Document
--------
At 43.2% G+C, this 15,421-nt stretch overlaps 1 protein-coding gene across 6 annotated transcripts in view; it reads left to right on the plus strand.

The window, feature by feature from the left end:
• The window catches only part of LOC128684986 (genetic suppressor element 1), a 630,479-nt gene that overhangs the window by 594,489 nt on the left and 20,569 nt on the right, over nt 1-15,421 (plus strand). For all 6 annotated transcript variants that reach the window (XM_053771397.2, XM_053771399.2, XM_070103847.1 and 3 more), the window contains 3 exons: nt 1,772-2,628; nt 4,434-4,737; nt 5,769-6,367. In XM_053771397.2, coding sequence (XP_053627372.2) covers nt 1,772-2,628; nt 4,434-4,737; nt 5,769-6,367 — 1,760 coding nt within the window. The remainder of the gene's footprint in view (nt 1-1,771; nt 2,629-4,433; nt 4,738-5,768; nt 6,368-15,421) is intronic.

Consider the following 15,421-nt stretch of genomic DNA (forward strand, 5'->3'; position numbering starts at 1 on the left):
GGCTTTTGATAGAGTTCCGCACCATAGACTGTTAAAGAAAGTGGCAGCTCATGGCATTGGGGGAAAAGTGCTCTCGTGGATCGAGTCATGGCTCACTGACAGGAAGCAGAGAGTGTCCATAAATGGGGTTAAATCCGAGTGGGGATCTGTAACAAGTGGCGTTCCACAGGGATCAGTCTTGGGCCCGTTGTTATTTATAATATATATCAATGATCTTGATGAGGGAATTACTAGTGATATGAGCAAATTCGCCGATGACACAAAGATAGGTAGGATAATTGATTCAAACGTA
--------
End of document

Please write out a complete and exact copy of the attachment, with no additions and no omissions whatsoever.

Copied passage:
At 43.2% G+C, this 15,421-nt stretch overlaps 1 protein-coding gene across 6 annotated transcripts in view; it reads left to right on the plus strand.

The window, feature by feature from the left end:
• The window catches only part of LOC128684986 (genetic suppressor element 1), a 630,479-nt gene that overhangs the window by 594,489 nt on the left and 20,569 nt on the right, over nt 1-15,421 (plus strand). For all 6 annotated transcript variants that reach the window (XM_053771397.2, XM_053771399.2, XM_070103847.1 and 3 more), the window contains 3 exons: nt 1,772-2,628; nt 4,434-4,737; nt 5,769-6,367. In XM_053771397.2, coding sequence (XP_053627372.2) covers nt 1,772-2,628; nt 4,434-4,737; nt 5,769-6,367 — 1,760 coding nt within the window. The remainder of the gene's footprint in view (nt 1-1,771; nt 2,629-4,433; nt 4,738-5,768; nt 6,368-15,421) is intronic.

Consider the following 15,421-nt stretch of genomic DNA (forward strand, 5'->3'; position numbering starts at 1 on the left):
GGCTTTTGATAGAGTTCCGCACCATAGACTGTTAAAGAAAGTGGCAGCTCATGGCATTGGGGGAAAAGTGCTCTCGTGGATCGAGTCATGGCTCACTGACAGGAAGCAGAGAGTGTCCATAAATGGGGTTAAATCCGAGTGGGGATCTGTAACAAGTGGCGTTCCACAGGGATCAGTCTTGGGCCCGTTGTTATTTATAATATATATCAATGATCTTGATGAGGGAATTACTAGTGATATGAGCAAATTCGCCGATGACACAAAGATAGGTAGGATAATTGATTCAAACGTA